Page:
Equatorial Guinea: Human Rights Watch Demands Release of Seriously Ill Political Prisoner

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Human Rights Watch has issued a statement demanding the release of Italian businessman Roberto Berardi from Equatorial Guinea’s Bata Prison following reports that the jailed business partner of Vice President Teodoro Obiang is seriously ill and has been denied access to medical treatment.

“President Teodoro Obiang Nguema Mangue of Equatorial Guinea should immediately release an unjustly imprisoned Italian citizen and ensure he gets prompt high-quality medical treatment,” Lisa Misol, a senior business and human rights researcher at Human Rights Watch said.

Berardi has been in custody since January 2013 in what Misol said is an apparent effort to prevent him from disclosing information about Obiang’s assets in the United States and France, where Obiang currently faces charges related to alleged money laundering. Berardi has become seriously ill yet has been denied medical treatment.

A June 30 medical report released by Berardi’s family shows that he has developed pulmonary emphysema and typhoid fever in prison. The doctor prescribed medication but, according to his family, prison authorities have not allowed him to have it.

“In Equatorial Guinea, knowing too much about the business dealings of those close to the president can land you in jail,” Misol said. “Roberto Berardi’s long imprisonment in miserable conditions has put his health and safety at serious risk and he should be let out immediately to get medical treatment.”

Berardi has been in custody in Bata since early 2013. According to his family, Berardi’s January 2013 arrest came after he asked his business partner, Teodoro (“Teodorín”) Nguema Obiang Mangue, about a suspicious bank transfer to a US account that was cited as evidence by the United States Department of Justice in a civil complaint accusing Teodorín of laundering the proceeds of alleged corruption.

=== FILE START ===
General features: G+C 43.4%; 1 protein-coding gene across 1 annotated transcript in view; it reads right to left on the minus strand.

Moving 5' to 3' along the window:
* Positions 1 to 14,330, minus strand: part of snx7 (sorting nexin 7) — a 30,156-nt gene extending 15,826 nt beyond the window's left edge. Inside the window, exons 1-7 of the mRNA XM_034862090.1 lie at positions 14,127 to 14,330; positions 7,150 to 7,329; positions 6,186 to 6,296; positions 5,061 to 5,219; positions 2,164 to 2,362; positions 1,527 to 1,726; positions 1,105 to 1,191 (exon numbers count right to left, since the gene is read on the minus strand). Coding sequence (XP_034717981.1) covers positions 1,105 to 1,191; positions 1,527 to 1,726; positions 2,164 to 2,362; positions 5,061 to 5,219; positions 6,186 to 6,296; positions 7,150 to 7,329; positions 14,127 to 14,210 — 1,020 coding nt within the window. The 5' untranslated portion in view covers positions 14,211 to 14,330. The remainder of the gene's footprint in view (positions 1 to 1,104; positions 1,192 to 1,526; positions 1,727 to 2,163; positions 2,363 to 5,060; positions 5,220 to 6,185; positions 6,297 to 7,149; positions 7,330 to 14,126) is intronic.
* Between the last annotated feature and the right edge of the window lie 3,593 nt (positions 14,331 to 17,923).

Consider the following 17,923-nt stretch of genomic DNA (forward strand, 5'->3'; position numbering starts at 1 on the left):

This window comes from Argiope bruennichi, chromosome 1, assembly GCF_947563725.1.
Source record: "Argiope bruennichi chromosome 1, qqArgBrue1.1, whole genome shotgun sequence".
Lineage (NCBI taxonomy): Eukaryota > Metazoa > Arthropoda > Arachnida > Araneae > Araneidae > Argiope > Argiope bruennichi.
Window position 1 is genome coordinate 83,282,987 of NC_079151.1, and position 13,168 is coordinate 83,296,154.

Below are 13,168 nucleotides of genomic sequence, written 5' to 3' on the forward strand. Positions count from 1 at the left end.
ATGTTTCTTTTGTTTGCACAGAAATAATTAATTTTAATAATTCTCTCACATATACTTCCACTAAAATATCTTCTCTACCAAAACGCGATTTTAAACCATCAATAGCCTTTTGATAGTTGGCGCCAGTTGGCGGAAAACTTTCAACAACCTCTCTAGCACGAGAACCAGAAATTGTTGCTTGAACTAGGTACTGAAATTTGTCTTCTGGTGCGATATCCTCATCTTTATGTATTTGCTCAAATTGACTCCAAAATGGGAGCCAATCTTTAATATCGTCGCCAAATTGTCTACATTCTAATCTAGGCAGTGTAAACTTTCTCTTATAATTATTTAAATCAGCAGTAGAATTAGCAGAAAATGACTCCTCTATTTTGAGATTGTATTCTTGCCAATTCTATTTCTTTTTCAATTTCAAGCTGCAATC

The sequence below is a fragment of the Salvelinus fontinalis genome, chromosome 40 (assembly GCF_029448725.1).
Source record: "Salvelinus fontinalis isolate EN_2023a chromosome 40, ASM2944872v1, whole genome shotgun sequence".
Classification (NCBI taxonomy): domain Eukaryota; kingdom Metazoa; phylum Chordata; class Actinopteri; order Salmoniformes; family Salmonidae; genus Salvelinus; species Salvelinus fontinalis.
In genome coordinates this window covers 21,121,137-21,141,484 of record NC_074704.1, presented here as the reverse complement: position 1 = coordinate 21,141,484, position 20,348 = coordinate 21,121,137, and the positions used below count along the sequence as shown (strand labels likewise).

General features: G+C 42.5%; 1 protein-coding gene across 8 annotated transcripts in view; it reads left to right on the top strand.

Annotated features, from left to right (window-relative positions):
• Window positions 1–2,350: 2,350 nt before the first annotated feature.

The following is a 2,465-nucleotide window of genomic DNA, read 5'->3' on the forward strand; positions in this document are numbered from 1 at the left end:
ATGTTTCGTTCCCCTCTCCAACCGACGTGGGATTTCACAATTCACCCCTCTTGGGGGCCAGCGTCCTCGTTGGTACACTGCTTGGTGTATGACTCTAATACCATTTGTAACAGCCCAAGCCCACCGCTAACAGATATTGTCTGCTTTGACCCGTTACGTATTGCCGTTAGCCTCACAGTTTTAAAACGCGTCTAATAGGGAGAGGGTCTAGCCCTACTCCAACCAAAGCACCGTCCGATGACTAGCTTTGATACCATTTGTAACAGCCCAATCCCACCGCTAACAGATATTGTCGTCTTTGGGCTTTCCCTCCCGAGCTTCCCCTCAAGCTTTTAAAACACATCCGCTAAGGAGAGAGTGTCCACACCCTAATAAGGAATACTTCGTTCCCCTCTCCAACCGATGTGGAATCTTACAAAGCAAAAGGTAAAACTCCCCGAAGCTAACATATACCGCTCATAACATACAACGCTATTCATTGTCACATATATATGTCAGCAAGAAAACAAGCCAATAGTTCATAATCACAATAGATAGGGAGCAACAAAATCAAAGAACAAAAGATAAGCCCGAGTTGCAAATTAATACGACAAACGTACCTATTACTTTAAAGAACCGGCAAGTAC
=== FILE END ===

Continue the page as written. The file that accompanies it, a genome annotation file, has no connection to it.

Teodorín is also the focus of a major corruption investigation in France, which has seized his Paris mansion and other luxury assets. In an apparent effort to grant him immunity from foreign prosecution, his father appointed Teodorín the country’s second vice president, among other posts.

After a brief trial in which his family says no evidence was presented to support the charges of theft of company property and fraud, Berardi was convicted in mid-2013 and sentenced to more than two years in prison. According to his family, Berardi has been subjected to torture, long periods of solitary confinement, inhumane conditions of detention and frequent denial of access to medical attention and legal counsel.

Following international attention to Berardi’s case and concerns about his health and safety, including by the European Parliament and European Commission, President Obiang publicly committed in April 2014 to release him.

Expectations were high that the president would issue a pardon on the occasion of his birthday in June. However, Berardi remains in custody and his lawyer has expressed concern that new charges may be brought to further silence him.

The lawyer, Ponciano Mbomio Nvó, has himself been the victim of intimidation and reprisals. He was suspended from legal practice for two years, until February 2014, as punishment for criticizing the government’s politically motivated prosecution of a different client, according to Human Rights Watch.

The Obiang government previously has jailed a different former business associate of Teodorín that it suspected had leaked information about his controversial business practices. That man, Florentino Manguire, was released under international pressure.
“President Obiang often makes human rights promises he doesn’t intend to keep,” said Lisa Misol, senior business and human rights researcher at Human Rights Watch. “He should keep his word for once and release Roberto Berardi without further delay.”